Definition of dialogue in English:

dialogue

(US dialog)

noun

  • 1A conversation between two or more people as a feature of a book, play, or film.

    ‘the book consisted of a series of dialogues’
    [mass noun] ‘passages of dialogue’
    • ‘On top of all this, there is some amazingly clunky dialogue that must be heard to be believed.’
    • ‘I was out buying popcorn while the opening credits of Dil Chahta Hai rolled, so I missed the name of the person who wrote the dialogues for this film.’
    • ‘Does he seriously believe that films with fiery dialogues could motivate the public to react against all injustice happening in society?’
    • ‘Watch it for the sharp and witty dialogue written by series creator Caron.’
    • ‘There isn't much spoken out loud in the film, even though we retained nearly all the dialogue from the book.’
    • ‘The actors bounce around the stage, infusing the occasionally stilted dialogue with raw physicality.’
    • ‘However, the actors and direction are very impressive, and there's some snappy, witty dialogue.’
    • ‘Though far from perfect, and full of impenetrable dialogues, the film nonetheless has a certain visceral urgency.’
    • ‘The film's dialogue is clear and distortion free.’
    • ‘The great thing about the dialogue in comic books is that you don't have to hear it spoken aloud.’
    • ‘He read all the books and I do mean all and could recite large passages of film dialogue by heart.’
    • ‘What is delicious about this film is the witty clever dialogue that is distinctly Wilde.’
    • ‘We can understand French, but with films sometimes the dialogue is so fast that you miss something.’
    • ‘A series of ads for Borden dairy products featured dialogues between Elsie the cow and her blustering husband Elmer.’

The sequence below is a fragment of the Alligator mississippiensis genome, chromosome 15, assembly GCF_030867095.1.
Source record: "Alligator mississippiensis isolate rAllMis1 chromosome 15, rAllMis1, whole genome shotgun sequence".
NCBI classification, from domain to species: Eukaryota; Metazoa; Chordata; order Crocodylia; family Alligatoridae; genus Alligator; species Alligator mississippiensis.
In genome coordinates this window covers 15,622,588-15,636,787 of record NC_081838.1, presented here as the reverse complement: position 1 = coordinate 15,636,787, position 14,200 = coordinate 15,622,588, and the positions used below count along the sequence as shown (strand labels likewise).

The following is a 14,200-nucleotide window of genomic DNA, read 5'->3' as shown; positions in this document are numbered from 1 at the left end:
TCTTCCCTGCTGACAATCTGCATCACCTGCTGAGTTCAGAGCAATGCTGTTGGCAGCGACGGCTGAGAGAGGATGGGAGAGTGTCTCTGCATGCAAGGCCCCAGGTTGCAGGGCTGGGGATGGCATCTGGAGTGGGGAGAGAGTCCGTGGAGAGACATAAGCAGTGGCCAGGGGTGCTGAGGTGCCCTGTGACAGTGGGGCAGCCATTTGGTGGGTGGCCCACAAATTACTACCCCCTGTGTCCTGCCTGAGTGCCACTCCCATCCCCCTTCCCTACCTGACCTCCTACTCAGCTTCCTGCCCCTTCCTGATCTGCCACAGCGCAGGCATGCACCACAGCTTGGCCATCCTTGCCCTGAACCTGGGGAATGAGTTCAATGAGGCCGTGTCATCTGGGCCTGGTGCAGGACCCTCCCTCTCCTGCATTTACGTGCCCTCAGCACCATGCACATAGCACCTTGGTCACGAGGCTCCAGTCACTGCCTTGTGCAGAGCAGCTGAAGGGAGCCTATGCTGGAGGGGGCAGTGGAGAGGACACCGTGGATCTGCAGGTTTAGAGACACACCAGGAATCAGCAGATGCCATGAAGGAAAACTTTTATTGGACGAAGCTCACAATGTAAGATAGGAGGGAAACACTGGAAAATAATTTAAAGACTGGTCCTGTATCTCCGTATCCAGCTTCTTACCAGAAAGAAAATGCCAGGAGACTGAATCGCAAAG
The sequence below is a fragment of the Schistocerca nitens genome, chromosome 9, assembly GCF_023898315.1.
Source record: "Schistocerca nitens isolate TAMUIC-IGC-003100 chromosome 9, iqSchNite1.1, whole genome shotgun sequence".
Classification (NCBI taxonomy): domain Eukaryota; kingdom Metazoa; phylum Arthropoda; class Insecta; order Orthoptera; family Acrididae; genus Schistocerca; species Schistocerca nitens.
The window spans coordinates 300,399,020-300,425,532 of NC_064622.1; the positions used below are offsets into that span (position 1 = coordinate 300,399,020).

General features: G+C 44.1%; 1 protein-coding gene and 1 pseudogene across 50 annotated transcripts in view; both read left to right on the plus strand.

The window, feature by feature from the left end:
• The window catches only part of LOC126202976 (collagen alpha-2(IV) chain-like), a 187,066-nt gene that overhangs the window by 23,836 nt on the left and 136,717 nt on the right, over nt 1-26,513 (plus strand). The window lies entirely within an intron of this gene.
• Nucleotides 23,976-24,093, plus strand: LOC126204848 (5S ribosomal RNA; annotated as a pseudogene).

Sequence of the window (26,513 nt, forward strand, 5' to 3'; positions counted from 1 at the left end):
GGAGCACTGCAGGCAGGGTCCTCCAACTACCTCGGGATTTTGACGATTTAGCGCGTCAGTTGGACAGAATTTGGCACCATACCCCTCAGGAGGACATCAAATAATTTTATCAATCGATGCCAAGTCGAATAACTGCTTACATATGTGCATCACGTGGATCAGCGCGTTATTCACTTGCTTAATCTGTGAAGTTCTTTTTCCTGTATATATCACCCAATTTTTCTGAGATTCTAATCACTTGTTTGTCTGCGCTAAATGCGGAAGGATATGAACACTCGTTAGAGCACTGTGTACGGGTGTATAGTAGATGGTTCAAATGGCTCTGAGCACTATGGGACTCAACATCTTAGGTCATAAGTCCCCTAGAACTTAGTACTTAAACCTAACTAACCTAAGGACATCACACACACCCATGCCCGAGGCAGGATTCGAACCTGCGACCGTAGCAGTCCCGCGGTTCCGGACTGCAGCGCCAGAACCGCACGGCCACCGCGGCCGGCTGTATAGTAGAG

• ‘The episode is low on physical action, but high in snappy dialogue.’
    • ‘Winterbottom emphasises that although the dialogue in the film is improvised, every scenario was organised.’
    • ‘In particular, it is a film full of talk, and most especially a film of dialogues: two characters isolated, whether in an apartment, or during a party, or at a racecourse.’
    • ‘The dialogue in this film is as sharp as anything you will find on screen.’
    • ‘There is little dialogue in the film, but the visuals speak for themselves.’
    • ‘Sixth, the sound editing pumps up the volume for the bad music, but leaves crucial dialogue barely audible.’
    conversation, talk, communication, interchange, discourse, argument
    script, text, screenplay, speech
    View synonyms
    1. 1.1A discussion between two or more people or groups, especially one directed towards exploration of a particular subject or resolution of a problem.
      ‘the USA would enter into a direct dialogue with Vietnam’
      [mass noun] ‘interfaith dialogue’
      • ‘We're not just wanting a dialogue with the government-we need the government to move towards us.’
      • ‘Without direct dialogue with students on this question, it is difficult to say.’
      • ‘What we want to do is continue the dialogue with fishermen.’
      • ‘Women in Australia are also promoting inter-religious dialogue.’
      • ‘The United States has been urging both China and Taiwan to resume cross-strait dialogue.’
      • ‘The suggestions included promoting domestic political harmony and resuming constructive dialogue with China.’
      • ‘Foreign secretary level talks between India and Pakistan to resume the composite dialogue were concluded today.’
      • ‘He has promoted inter-religious dialogue by breaking new ground.’
      • ‘The government, while it had opened a dialogue with his captors, could never be seen to negotiate with terrorists.’
      • ‘I mean, we set in place two levels of security dialogue between the two sides.’
      • ‘The teacher created an ongoing dialogue about universal issues such as friendship, empathy, kindness, and helpfulness.’
      • ‘The border problem cannot be sorted out in one visit but meaningful dialogues have been initiated.’
      • ‘I never had a dialogue with them throughout this process, though our manager did.’
      • ‘If that relationship is to be rescued now, the government needs to set its dialogue with business on much more honest foundations.’
      • ‘Instead, you should see the opening-up of a dialogue with your boss as the chance to keep on negotiating.’
      • ‘In this situation, never has a dialogue among civilizations been more urgent.’
      • ‘In fact, the very existence of the disputes calls for closer policy dialogue between Japan and China.’
      • ‘The overall effect of the changes described above has been to allow firms to re-enter a direct dialogue with each of their customers.’